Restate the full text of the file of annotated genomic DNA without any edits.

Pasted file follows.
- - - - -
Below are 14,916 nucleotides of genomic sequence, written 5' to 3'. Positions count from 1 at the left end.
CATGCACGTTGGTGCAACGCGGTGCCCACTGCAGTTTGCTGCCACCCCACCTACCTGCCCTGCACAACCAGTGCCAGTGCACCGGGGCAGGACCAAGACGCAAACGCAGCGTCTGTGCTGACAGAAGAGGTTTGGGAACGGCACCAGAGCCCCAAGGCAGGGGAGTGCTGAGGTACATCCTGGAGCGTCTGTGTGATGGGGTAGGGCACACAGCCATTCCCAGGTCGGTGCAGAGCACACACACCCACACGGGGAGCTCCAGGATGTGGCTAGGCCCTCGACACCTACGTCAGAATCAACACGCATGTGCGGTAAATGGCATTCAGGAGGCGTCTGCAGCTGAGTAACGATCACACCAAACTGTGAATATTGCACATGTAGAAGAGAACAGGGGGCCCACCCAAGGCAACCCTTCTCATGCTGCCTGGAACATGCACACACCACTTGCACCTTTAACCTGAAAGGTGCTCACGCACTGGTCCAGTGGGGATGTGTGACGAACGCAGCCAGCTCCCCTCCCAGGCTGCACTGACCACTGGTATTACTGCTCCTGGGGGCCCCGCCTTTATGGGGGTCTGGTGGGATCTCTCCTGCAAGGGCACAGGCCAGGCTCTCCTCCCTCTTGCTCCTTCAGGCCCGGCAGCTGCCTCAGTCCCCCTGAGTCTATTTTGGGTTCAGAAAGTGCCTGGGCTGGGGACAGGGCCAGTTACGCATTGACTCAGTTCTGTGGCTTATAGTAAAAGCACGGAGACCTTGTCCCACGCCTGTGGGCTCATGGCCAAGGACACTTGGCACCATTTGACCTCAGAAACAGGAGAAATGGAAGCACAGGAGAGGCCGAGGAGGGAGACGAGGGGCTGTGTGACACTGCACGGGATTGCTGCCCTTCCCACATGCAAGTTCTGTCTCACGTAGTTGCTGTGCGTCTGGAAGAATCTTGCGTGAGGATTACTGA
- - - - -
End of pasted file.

Below are 14,916 nucleotides of genomic sequence, written 5' to 3'. Positions count from 1 at the left end.
CATGCACGTTGGTGCAACGCGGTGCCCACTGCAGTTTGCTGCCACCCCACCTACCTGCCCTGCACAACCAGTGCCAGTGCACCGGGGCAGGACCAAGACGCAAACGCAGCGTCTGTGCTGACAGAAGAGGTTTGGGAACGGCACCAGAGCCCCAAGGCAGGGGAGTGCTGAGGTACATCCTGGAGCGTCTGTGTGATGGGGTAGGGCACACAGCCATTCCCAGGTCGGTGCAGAGCACACACACCCACACGGGGAGCTCCAGGATGTGGCTAGGCCCTCGACACCTACGTCAGAATCAACACGCATGTGCGGTAAATGGCATTCAGGAGGCGTCTGCAGCTGAGTAACGATCACACCAAACTGTGAATATTGCACATGTAGAAGAGAACAGGGGGCCCACCCAAGGCAACCCTTCTCATGCTGCCTGGAACATGCACACACCACTTGCACCTTTAACCTGAAAGGTGCTCACGCACTGGTCCAGTGGGGATGTGTGACGAACGCAGCCAGCTCCCCTCCCAGGCTGCACTGACCACTGGTATTACTGCTCCTGGGGGCCCCGCCTTTATGGGGGTCTGGTGGGATCTCTCCTGCAAGGGCACAGGCCAGGCTCTCCTCCCTCTTGCTCCTTCAGGCCCGGCAGCTGCCTCAGTCCCCCTGAGTCTATTTTGGGTTCAGAAAGTGCCTGGGCTGGGGACAGGGCCAGTTACGCATTGACTCAGTTCTGTGGCTTATAGTAAAAGCACGGAGACCTTGTCCCACGCCTGTGGGCTCATGGCCAAGGACACTTGGCACCATTTGACCTCAGAAACAGGAGAAATGGAAGCACAGGAGAGGCCGAGGAGGGAGACGAGGGGCTGTGTGACACTGCACGGGATTGCTGCCCTTCCCACATGCAAGTTCTGTCTCACGTAGTTGCTGTGCGTCTGGAAGAATCTTGCGTGAGGATTACTGA